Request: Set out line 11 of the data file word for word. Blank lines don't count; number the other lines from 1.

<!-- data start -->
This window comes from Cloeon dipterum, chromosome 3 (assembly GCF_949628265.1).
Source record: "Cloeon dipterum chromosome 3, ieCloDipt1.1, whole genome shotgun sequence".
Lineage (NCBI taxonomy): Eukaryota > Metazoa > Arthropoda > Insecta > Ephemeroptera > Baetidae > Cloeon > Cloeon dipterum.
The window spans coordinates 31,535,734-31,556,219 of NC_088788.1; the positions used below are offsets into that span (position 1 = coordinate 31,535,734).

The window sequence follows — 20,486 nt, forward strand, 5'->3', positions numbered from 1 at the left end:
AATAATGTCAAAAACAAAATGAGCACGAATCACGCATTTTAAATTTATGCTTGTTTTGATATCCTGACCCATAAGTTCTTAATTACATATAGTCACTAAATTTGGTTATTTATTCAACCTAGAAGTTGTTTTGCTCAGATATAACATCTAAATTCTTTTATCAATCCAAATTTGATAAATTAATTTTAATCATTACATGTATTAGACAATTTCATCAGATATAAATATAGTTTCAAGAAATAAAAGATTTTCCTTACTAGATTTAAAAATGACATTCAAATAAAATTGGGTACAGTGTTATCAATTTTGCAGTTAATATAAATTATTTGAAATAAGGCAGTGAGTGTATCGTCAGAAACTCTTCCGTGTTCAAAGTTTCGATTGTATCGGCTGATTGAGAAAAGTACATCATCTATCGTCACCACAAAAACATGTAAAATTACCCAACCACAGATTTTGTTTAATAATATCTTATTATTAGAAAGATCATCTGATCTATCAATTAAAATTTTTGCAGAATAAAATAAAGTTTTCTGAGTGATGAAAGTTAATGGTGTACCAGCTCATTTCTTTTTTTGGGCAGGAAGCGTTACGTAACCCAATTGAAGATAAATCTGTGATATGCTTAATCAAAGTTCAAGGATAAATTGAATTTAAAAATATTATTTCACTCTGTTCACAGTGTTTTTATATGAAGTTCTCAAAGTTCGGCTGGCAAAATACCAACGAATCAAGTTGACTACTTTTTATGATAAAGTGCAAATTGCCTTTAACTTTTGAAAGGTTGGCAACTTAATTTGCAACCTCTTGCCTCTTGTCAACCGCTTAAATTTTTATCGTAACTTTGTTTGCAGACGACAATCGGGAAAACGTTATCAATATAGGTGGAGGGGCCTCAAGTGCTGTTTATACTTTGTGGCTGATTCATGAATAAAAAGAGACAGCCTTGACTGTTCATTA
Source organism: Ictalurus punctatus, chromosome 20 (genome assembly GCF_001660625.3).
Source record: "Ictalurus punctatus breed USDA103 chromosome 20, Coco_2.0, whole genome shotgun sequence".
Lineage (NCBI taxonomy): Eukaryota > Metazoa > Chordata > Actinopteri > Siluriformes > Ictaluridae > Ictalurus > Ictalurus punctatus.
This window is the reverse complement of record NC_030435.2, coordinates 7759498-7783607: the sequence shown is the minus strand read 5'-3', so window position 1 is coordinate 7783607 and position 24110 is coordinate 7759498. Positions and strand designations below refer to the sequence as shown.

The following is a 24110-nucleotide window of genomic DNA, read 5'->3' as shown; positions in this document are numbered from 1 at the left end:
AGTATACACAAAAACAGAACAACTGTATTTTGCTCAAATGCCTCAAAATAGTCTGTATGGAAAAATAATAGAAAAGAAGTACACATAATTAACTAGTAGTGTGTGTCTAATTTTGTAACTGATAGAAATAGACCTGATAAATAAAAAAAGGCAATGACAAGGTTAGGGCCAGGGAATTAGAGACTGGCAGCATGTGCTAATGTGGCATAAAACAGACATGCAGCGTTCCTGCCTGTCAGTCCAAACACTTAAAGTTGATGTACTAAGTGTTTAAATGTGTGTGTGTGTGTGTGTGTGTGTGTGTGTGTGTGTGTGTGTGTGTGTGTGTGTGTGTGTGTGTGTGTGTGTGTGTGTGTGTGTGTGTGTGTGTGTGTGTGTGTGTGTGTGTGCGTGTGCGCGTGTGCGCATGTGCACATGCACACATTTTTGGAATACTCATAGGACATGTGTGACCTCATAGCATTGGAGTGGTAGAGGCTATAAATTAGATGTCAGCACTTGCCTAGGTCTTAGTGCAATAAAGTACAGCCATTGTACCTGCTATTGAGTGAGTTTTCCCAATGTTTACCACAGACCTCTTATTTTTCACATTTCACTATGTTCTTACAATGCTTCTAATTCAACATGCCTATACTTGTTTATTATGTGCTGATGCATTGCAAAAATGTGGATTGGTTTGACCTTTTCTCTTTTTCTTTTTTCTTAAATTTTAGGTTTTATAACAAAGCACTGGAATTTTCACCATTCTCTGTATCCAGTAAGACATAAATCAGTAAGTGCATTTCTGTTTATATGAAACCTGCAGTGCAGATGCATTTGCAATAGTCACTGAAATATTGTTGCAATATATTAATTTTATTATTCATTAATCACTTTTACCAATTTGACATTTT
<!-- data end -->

The following is a 24110-nucleotide window of genomic DNA, read 5'->3' as shown; positions in this document are numbered from 1 at the left end: